Uptake and distribution of 3H-cholesteryl oleyl ether in tissues of cholesterol-fed New Zealand White and Watanabe Heritable Hyperlipidemic rabbits
McCormack, Cynthia J.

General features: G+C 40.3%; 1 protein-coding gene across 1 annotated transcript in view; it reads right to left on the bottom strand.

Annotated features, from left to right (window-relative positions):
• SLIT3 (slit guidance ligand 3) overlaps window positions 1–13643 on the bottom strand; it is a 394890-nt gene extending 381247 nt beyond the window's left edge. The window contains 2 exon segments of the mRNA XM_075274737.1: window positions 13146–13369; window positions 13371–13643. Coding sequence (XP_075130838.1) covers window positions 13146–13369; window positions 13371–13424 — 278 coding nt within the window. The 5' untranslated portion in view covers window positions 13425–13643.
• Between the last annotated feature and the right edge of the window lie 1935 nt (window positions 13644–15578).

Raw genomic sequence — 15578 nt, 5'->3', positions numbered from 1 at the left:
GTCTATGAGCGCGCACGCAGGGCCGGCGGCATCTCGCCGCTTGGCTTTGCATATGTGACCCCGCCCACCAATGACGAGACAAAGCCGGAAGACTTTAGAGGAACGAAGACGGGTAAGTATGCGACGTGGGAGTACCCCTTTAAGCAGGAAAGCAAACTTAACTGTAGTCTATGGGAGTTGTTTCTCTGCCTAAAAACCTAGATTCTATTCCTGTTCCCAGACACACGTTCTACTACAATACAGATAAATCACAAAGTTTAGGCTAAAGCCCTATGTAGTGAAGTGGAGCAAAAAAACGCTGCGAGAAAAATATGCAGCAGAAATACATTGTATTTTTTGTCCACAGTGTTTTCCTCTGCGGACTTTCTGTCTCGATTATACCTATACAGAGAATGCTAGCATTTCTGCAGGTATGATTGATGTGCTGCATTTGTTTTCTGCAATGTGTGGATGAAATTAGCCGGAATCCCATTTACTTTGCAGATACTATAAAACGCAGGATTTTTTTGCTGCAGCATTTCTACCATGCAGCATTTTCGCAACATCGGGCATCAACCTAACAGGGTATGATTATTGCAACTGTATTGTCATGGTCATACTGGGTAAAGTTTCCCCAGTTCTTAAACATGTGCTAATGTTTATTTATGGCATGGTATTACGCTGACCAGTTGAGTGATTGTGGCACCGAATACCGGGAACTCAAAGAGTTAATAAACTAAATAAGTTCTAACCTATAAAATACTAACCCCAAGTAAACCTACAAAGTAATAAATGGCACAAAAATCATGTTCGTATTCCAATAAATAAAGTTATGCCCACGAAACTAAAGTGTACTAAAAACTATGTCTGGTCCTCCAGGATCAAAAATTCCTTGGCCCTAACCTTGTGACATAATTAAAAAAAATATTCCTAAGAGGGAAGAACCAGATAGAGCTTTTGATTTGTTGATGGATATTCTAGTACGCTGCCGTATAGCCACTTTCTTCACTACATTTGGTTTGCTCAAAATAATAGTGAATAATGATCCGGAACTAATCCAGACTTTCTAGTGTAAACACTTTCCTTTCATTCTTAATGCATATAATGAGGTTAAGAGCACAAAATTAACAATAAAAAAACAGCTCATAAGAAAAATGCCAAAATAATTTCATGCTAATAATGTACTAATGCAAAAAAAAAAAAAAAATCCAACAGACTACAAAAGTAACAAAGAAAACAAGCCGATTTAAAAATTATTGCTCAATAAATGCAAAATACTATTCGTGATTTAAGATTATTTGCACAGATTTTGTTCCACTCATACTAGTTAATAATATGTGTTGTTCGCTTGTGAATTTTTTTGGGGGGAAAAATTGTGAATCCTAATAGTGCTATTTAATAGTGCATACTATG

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Cholesterol-fed New Zealand White (CH-FED) and Watanabe Heritable Hyperlipidemic (WHHL) rabbits with minimal, moderate, and severe atherosclerosis were injected with a non-degradable cholesteryl ester analogue, 3H-cholesteryl oleyl ether (3H-COE), to identify organs and cells active in the uptake of plasma cholesteryl ester (CE) at critical stages in the progression of atherosclerosis. The iliac arteries were injured by balloon catheterization to compare the repair process between the two animals. The morphology of the atherosclerotic lesions and the physical state of the arterial lipid were also compared. The atherosclerotic lesions of the CH-FED resembled human fatty streaks with intracellular CE droplets. The lesions of the WHHL were morphologically similar to human advanced plaques, containing cholesterol monohydrate crystals as well as CE droplets. Diffuse intimal thickenings and massive lipid deposition developed in the ballooned iliacs of the CH-FED but not the WHHL, suggesting that factors in addition to hypercholesterolemia contribute to atherogenesis at the site of injury. The liver, spleen, and bone marrow were the organs most active in uptake of 3H-COE in the CH-FED, reflecting uptake by the β-VLDL receptor on macrophage-derived cells. In the WHHL, where lipoprotein uptake occurs only via low density lipoprotein-receptor independent mechanisms, the influx of radiolabel was greatest in the adrenal. The aortas of both CH-FED and WHHL were active in 3H-COE uptake. In autoradiographs (ARGs), the cells closest to the lumen at the time of injection were most active in plasma CE uptake. Mechanisms for the deposition of cells and lipid in the developing lesion were proposed based on the distribution of 3H-COE in ARGs. Both animals have hypercholesterolemia. However, the carriers of plasma CE, and time frame for progression of atherosclerosis are different, causing differences in the metabolism of plasma CE and the morphology and lipid content of atherosclerotic lesions.
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